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How to check the battery charge capacity of a notebook or tablet PC
Published Date : 03 Jun 2005   Last Updated : 08 Mar 2013   Content Ref: TEC401640  





Requirements

Perform a full charge - full discharge - full charge cycle before you begin to calibrate the smart battery. If this has already been done in the last month then you do not need to do this. For instance, if you have recharged the battery fully and then used the notebook until the battery is flat again and then recharged it again, you do not need to perform a full charge - full discharge - full charge cycle as this will already have been done.



Procedure

Checking the battery capacity

A shareware program such as BatteryMon can be downloaded (for example, see the PassMark website at: http://www.passmark.com/products/index.htm).

Note: This is shareware and has a 30-day evaluation period. You will need to buy a copy if you wish to register the software and keep it. If you do not want to buy this software you should uninstall it after testing. We have no connection with PassMark.

If using an RM Window Box™ system, log on as Manager. If using a Community Connect® system, you will need to log on as someone who has sufficient rights to run applications. Once installed, click on the small battery icon (third from the left at the top) to view the battery information.

The Percentage Capacity can be determined as follows:

(Full Charge Capacity/Design Capacity) * 100  
e.g. 2190mWh/4000mWh * 100 = 54.75%


Procedure if you cannot run BatteryMon
If the BatteryMon shareware program does not work, please follow the procedure below.

Battery preparation

Before you begin you must fully charge the battery. Do this by leaving the battery charging from its own AC adaptor.

Note: If the battery has already had a full charge - discharge - charge cycle in the last month, then you do not need to do this again.

Check the following:

  1. Check the computer is indicating that it is receiving a charge (normally a flashing LED).
  2. Ensure that the AC adaptor you are using is the correct one. Each AC adaptor is normally labelled with the same serial number as the computer it came with.
  3. Ensure the mains supply is from a known good supply (e.g. use a power socket that is known to be working and is on all the time). In particular, do not use a mains supply in a 'charging trolley' or NoteBus as this may be the cause of the issue.
  4. Do not apply any pressure to the power plug, such as resting the computer on the low voltage DC power plug or allowing the AC adaptor to hang from this plug. This can cause poor contact and can damage the power socket inside the computer.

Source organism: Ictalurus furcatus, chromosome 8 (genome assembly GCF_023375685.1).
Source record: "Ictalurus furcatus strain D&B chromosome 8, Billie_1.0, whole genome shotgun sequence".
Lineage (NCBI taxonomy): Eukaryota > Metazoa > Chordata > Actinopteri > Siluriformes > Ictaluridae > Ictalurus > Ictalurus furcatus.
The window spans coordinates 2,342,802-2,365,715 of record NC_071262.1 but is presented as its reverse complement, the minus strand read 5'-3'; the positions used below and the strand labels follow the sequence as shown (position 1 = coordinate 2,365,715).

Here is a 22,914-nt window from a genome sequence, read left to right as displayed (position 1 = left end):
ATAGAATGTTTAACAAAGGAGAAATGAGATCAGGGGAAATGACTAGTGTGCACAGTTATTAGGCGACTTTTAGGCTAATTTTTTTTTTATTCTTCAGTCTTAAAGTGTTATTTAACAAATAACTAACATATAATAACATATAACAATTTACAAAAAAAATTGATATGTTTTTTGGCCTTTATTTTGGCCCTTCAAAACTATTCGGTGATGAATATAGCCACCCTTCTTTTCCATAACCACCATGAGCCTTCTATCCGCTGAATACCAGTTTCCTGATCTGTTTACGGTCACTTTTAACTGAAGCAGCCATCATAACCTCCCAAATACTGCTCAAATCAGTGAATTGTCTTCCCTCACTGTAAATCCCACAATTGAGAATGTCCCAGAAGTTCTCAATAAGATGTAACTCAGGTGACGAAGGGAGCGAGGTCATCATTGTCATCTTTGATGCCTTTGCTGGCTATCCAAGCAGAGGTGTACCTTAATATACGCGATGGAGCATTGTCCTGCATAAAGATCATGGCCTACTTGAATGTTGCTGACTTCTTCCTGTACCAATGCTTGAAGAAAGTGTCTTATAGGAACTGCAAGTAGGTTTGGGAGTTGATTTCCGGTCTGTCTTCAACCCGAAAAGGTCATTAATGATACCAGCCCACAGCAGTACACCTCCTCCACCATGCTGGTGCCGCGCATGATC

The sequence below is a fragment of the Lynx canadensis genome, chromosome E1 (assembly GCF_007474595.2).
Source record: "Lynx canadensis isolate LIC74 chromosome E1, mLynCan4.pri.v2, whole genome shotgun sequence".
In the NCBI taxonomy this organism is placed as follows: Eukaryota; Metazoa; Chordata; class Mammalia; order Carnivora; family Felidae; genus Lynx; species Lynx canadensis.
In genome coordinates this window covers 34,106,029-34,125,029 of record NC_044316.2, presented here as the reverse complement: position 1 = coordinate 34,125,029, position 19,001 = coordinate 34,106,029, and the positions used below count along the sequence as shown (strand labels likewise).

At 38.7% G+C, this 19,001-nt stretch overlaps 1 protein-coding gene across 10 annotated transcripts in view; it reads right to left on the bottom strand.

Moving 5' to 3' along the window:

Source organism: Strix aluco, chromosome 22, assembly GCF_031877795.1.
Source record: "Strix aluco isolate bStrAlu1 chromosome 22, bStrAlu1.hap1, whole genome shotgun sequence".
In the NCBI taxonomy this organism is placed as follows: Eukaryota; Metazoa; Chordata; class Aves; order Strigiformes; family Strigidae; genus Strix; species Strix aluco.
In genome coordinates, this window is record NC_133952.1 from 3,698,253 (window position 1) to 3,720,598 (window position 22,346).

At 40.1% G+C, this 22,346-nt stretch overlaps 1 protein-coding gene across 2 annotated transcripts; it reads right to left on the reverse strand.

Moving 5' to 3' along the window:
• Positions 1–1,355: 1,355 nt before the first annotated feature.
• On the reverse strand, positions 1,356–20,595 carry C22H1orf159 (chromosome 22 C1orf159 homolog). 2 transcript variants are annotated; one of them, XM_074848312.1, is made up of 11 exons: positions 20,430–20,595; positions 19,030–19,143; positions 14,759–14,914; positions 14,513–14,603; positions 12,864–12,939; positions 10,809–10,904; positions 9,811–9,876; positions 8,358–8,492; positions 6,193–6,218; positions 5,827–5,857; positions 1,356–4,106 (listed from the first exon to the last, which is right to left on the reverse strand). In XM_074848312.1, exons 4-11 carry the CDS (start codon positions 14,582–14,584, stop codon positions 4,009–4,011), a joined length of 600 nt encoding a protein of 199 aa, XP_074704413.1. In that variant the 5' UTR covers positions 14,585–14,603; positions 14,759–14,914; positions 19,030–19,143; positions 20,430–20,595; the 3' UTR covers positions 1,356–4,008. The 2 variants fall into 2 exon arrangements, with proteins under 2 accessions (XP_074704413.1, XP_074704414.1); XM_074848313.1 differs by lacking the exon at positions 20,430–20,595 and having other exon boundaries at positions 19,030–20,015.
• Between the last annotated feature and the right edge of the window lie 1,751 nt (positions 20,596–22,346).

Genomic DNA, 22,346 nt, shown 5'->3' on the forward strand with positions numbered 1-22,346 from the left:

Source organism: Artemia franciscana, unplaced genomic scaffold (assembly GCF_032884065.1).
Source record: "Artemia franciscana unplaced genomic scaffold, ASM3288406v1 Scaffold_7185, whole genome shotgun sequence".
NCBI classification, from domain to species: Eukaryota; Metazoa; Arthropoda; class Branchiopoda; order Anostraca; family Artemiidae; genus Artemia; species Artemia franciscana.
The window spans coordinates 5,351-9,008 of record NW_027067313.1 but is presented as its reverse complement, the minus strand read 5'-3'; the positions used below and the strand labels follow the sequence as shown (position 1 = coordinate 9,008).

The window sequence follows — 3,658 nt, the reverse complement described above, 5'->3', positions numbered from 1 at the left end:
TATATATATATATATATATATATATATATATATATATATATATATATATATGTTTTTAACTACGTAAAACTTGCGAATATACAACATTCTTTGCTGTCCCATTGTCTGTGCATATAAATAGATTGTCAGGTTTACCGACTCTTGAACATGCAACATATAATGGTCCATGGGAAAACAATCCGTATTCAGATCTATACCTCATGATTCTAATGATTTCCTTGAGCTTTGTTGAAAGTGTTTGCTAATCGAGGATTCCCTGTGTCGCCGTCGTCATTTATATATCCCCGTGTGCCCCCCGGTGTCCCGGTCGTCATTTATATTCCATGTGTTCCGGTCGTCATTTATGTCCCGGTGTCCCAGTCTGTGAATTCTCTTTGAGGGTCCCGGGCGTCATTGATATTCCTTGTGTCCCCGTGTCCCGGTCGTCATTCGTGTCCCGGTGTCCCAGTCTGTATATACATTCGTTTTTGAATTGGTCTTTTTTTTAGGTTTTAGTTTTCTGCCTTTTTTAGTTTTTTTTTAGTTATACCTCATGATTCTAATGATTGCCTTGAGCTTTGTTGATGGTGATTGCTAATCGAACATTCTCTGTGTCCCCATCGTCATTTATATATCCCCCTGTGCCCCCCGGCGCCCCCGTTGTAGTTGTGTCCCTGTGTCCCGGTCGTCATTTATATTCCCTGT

Testing procedure using BatCal (if BatteryMon test cannot be run)

If using an RM Window Box system, log on as Manager. If using a Community Connect system you will need to log on as someone who has sufficient rights to use Control Panel and run applications.

Download the RM BatCal utility from the Download section below)to the Microsoft® Windows® desktop. This will help you test the battery. Follow the steps below to continue:

  1. Remove the battery from each computer and label it with the serial number of the computer. This is to ensure your warranty is valid, in case you need to return the computer for a warranty repair or battery replacement. For a valid warranty claim, the battery serial number must match RM factory records.
  2. Connect the AC adaptor so that the computer is working from the mains supply.
  3. Remove any PC cards (PCMCIA cards), USB devices and other peripherals.
  4. Disable the internal wireless card, if fitted (usually by means of a switch on the notebook). Wireless operation can reduce battery discharge times by up to 20%. (RM quoted battery life does not include wireless use).
  5. Disable any screensaver (so that you can always watch the screen).
  6. Run the BatCal program.
  7. Click on the Set Slow Discharge button - ensure that Slow Discharge is displayed in bold just below the View Result button.
  8. Click on the Begin Calibration button. The Control Panel - Power Options Properties dialog box will be displayed.
  9. Follow the instructions displayed in the BatCal window, e.g. turn all battery power settings to Never and set the power scheme to Portable/Laptop. If you have very poor battery life, you can also de-activate the Alarms settings, so that the computer does not shut down when it reaches a critical level. This is because an uncalibrated battery can lie about its capacity and cause the notebook to hibernate when it is not actually empty.
  10. Click on OK to close down the Control Panel applet.
  11. Click on the BatCal pop-up dialog box that prompted you to set up the Control Panel settings.
  12. Click on Yes, when asked if you are ready to start the run.